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Opinion/Letter: Public worker unions not good for community

Opinion/Letter: Public worker unions not good for community

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I am writing in response to a letter published May 21 headlined “Public sector unions help workers, others” (The Daily Progress). Of course, as the author said, such unions help their members, but I disagree about the overall public good of public sector unions.

The basic problem is that such unions use their political arms to elect officials who will favor their positions, which generally are increasing salaries and benefit perks. This creates a situation in which elected officials disburse general tax revenues and benefits to a select group of citizens. Other citizens are taxed to provide these benefits.

I was a public sector employee for 32 years. During that time, I had civil service protection, many paid holidays, generous sick and disability leave, and a pension plan.

I believe public sector employees already have many benefits that those working in the private sector lack. I am against adding union demands and campaign funding for sympathetic politicians to the list of current public sector advantages.

From the Cato Institute: “Another factor is that many government services are legal monopolies, such as police and fire. The result is that consumers don’t have the option of abandoning unionized public services if they become too inefficient, as they can with unionized services in the private sector.

“Finally, public-sector unions push for higher pay and higher government spending with little restraint. They don’t care if the cost of government services goes up, because the burden is borne by someone else. By contrast, private-sector unions are aware that higher costs for employers may result in lost sales and fewer union jobs.”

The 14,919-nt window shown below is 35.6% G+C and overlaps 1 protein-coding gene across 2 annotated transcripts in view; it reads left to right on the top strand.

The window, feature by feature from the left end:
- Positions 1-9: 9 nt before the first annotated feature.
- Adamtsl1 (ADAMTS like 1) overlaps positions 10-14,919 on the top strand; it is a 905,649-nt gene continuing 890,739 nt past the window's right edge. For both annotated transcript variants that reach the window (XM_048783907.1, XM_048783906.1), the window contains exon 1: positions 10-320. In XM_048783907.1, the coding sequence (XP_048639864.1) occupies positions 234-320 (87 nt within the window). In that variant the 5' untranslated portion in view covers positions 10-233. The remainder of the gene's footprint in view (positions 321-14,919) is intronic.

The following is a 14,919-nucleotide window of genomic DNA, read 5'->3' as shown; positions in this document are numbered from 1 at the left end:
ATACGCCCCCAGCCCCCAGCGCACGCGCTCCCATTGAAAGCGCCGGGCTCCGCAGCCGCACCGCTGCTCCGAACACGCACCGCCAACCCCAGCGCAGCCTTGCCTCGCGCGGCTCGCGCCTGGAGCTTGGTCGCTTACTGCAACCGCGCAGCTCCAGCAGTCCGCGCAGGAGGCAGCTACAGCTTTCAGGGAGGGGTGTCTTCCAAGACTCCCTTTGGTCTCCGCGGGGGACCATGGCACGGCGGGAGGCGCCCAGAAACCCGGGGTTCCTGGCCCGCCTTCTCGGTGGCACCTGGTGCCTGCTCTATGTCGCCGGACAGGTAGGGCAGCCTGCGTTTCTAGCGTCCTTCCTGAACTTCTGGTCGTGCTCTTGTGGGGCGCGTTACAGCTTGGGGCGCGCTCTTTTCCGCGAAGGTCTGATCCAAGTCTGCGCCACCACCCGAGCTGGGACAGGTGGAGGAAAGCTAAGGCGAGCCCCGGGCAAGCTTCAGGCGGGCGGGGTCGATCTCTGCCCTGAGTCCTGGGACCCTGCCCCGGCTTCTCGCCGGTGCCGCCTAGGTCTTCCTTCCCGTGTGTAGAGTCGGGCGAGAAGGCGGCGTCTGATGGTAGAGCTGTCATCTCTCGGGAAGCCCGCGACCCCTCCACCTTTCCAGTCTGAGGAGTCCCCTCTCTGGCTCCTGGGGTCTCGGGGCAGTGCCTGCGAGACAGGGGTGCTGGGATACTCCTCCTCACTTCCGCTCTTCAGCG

During this COVID year, a greater proportion of private schools reopened for in-person learning than did public schools, due partly to public teachers unions’ reluctance to reopen. Again according to CATO: “A survey conducted by the journal Education Next in November and December 2020 found that while 60 percent of private school students were receiving in‐person instruction, only 24 percent of traditional public-school students were.”

It is unfortunate that Virginia’s progressive General Assembly has permitted unionizing of public sector workers. It will lead to spiraling costs and demands, in my opinion. Do we really want to see strikes by public sector workers who aren’t having their demands met?

Barbara Haskins

Charlottesville

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